Dead Things by Stephen Blackmoore is a supernatural noir novel set in Los Angeles about a necromancer hunting his sister’s killer (available February 5, 2013).
In 2012, Stephen Blackmoore burst onto the scene with his supernatural noir City of the Lost, featuring the rough and tumble Joe Sunday. Now he’s back with Dead Things, the story of Eric Carter, a powerful necromancer who’s haunted not only by the ghosts he sees on a daily basis, but also by his own past. He’s just finished the takedown of a killer who cheated death and is using voodoo mojo to commit heinous crimes when he gets a call from an old friend. Carter’s sister, Lucy, is dead, and Carter knows he must get to the bottom of it, but when he visits the crime scene, he finds out that her death was only a tool to get his attention. As he heads out find answers, he thinks about the sister he hasn’t seen in fifteen years, and about her place in a family of powerful mages.
Lucy could barely manipulate a coin toss. That puts her ahead of most people with talent, but still at the bottom tier.
I wouldn’t say she was a disappointment to our parents, but she was the black sheep. Mom and Dad had magic to spare. Some of it got to me. Almost none of it went to Lucy. She practiced relentlessly. Kept telling me that one of these days she’d get that coin toss down pat and show me. She never did.
Even as Carter pursues vengeance for his sister’s death, he constantly struggles with the pain of his parents’ deaths and his guilt over not being there for his little sister.
Nobody teaches kids how to mourn. Everything churns together and you don’t know which way is up. Sadness and anger and regret all ball up together in knots. I should have taken care of her and protected her and sat with her while she cried for our parents. I should have been an older brother, the grown-up, the strong one.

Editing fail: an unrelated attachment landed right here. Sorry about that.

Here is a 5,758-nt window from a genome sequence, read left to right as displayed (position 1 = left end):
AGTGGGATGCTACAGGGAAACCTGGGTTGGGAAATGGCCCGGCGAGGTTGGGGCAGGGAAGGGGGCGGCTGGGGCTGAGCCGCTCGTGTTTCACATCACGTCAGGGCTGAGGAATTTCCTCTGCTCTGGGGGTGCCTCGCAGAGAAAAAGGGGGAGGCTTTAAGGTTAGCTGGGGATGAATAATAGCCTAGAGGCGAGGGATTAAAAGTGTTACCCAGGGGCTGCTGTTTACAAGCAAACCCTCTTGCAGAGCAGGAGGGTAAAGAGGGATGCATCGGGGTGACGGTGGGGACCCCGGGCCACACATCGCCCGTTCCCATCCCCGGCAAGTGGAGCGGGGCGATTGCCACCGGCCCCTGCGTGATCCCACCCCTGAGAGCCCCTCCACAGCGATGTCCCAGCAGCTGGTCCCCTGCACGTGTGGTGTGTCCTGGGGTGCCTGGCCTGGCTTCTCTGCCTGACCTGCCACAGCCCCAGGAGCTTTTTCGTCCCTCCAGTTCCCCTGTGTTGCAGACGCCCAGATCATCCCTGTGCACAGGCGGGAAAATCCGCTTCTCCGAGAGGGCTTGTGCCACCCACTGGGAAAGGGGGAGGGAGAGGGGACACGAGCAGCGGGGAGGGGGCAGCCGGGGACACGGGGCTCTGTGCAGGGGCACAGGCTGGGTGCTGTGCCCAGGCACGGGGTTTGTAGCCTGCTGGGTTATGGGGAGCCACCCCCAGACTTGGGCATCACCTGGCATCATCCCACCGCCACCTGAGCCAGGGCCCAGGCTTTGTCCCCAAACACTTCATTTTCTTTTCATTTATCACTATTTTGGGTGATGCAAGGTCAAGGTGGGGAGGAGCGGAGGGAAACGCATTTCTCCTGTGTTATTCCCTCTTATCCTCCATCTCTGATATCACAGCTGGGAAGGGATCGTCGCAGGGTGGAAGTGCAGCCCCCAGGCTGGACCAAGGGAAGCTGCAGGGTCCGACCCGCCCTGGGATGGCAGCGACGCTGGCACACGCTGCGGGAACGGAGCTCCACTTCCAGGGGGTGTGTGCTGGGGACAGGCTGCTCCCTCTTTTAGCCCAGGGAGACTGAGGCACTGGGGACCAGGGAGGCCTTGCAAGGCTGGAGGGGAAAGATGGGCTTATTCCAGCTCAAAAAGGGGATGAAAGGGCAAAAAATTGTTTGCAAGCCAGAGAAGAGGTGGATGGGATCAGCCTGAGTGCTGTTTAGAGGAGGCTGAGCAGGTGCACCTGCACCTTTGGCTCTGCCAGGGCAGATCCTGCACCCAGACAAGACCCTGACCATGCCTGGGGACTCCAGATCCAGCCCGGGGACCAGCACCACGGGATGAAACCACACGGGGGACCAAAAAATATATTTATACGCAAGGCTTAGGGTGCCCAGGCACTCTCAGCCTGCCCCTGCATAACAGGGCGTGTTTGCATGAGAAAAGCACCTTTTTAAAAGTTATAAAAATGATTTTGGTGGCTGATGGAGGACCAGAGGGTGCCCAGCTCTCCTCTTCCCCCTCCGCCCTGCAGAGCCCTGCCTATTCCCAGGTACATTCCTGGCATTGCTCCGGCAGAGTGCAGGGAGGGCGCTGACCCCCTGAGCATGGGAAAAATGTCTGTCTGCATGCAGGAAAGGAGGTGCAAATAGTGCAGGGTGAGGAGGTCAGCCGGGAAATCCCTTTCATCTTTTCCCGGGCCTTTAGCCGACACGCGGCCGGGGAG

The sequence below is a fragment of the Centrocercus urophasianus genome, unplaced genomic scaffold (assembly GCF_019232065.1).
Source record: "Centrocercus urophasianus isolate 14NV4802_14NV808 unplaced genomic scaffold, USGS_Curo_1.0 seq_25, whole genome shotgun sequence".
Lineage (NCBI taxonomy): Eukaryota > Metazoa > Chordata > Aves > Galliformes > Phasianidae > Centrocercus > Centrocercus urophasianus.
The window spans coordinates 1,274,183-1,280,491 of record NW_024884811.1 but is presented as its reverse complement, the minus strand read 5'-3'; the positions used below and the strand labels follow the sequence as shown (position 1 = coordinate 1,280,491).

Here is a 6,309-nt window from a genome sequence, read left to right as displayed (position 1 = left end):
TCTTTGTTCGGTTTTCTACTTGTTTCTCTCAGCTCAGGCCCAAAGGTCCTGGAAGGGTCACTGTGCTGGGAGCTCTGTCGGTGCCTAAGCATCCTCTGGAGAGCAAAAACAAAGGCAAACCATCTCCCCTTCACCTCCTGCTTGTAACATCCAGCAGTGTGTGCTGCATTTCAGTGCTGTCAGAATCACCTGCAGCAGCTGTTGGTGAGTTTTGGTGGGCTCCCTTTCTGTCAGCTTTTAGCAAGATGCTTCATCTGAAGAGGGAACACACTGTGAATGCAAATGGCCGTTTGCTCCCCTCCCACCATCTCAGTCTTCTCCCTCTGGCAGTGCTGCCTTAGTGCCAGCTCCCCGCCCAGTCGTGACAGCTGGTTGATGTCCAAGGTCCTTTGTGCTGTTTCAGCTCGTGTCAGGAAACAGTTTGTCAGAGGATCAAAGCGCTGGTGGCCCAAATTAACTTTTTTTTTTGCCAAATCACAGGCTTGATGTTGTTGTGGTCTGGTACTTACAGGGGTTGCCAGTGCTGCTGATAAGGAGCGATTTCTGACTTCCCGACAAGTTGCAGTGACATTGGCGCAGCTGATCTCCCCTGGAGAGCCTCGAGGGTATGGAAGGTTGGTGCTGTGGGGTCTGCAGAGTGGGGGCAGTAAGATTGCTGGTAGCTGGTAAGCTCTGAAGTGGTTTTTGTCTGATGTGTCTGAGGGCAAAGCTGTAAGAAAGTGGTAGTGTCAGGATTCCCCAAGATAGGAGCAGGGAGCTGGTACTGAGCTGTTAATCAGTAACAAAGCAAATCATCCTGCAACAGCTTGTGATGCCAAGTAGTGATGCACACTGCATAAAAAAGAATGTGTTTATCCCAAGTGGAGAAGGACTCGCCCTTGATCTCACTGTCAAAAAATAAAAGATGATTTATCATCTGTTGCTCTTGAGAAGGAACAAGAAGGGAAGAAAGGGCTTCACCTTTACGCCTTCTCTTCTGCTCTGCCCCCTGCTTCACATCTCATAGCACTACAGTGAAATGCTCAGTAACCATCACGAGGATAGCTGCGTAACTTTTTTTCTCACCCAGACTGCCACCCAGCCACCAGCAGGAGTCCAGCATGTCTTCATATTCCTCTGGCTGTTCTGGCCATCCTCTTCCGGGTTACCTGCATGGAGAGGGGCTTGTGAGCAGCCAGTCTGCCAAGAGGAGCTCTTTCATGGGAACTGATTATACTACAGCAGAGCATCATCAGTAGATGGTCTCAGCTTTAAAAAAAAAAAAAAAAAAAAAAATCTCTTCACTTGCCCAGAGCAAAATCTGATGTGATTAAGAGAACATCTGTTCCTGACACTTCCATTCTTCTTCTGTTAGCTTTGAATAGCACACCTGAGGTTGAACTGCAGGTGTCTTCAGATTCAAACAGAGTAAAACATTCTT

Instead, I lost my mind.
Carter hunted down the man who killed his parents, but it never served to quell his pain or his guilt. When he’s approached by Santa Muerte, the patron saint of violent death, she promises answers about his sister, for a price, of course. Carter is no stranger to killing, but puts it thus:
“I don’t have anything against killing,” I say. And I don’t, not really. With powers like mine, my relationship with death isn’t exactly the same as everybody else’s.
“But murder’s never really at the top of my list.”
As Carter continues his search for his sister’s killer, his past stays hot on his heels. He hasn’t seen his best friend Alex, or his ex-girlfriend, Vivian, for fifteen years , but he’s been drawn back into their circle, and may even need their help. He was an angry young man, and that anger has followed him, providing fuel for the magic that he uses to exterminate all manner of supernatural baddies.
Dead Things is a gritty trip into a haunted L.A., shot through with a healthy helping of noir, but it’s also the story of a man who has never looked back and is forced to confront the life that he left behind in order to find a killer. Carter is a troubled man, and his inner struggle with the ghosts of his past is highlighted by the very real ghosts that seek him out, and would devour him if given half a chance. Literally.
Wanderers from miles around burst into the room, eyeing the cup, licking their lips. A seething mass of stab wounds, suicides, bullet holes. Forty or fifty of them, it seems like. Hard to tell with them all crammed into the room, flowing in and out of each other in a blur of limbs and faces.
They yammer for a taste of the blood, for a lick of life. Please, please, please. Some tiny reminder of what it’s like to be breathing. Pathetic faces stare at me like the orphans in Oliver Twist.
It’s easy to forget how dangerous they are. Seeing them is one thing, but this is different. I’ve thinned out the barrier between worlds. Given half the chance, they’d eat me.
Readers who like their crime noir heaped with a healthy dose of the supernatural will enjoy Dead Things, but it’s much more than action and monster killing on the gritty streets of L.A. It’s the story of a man whose power is great, but whose inner pain and turmoil makes him constantly question how he will wield it. When those he loves are drawn further and further into danger, how he chooses to handle things will mean much more than just life and death. It could cost him his soul.
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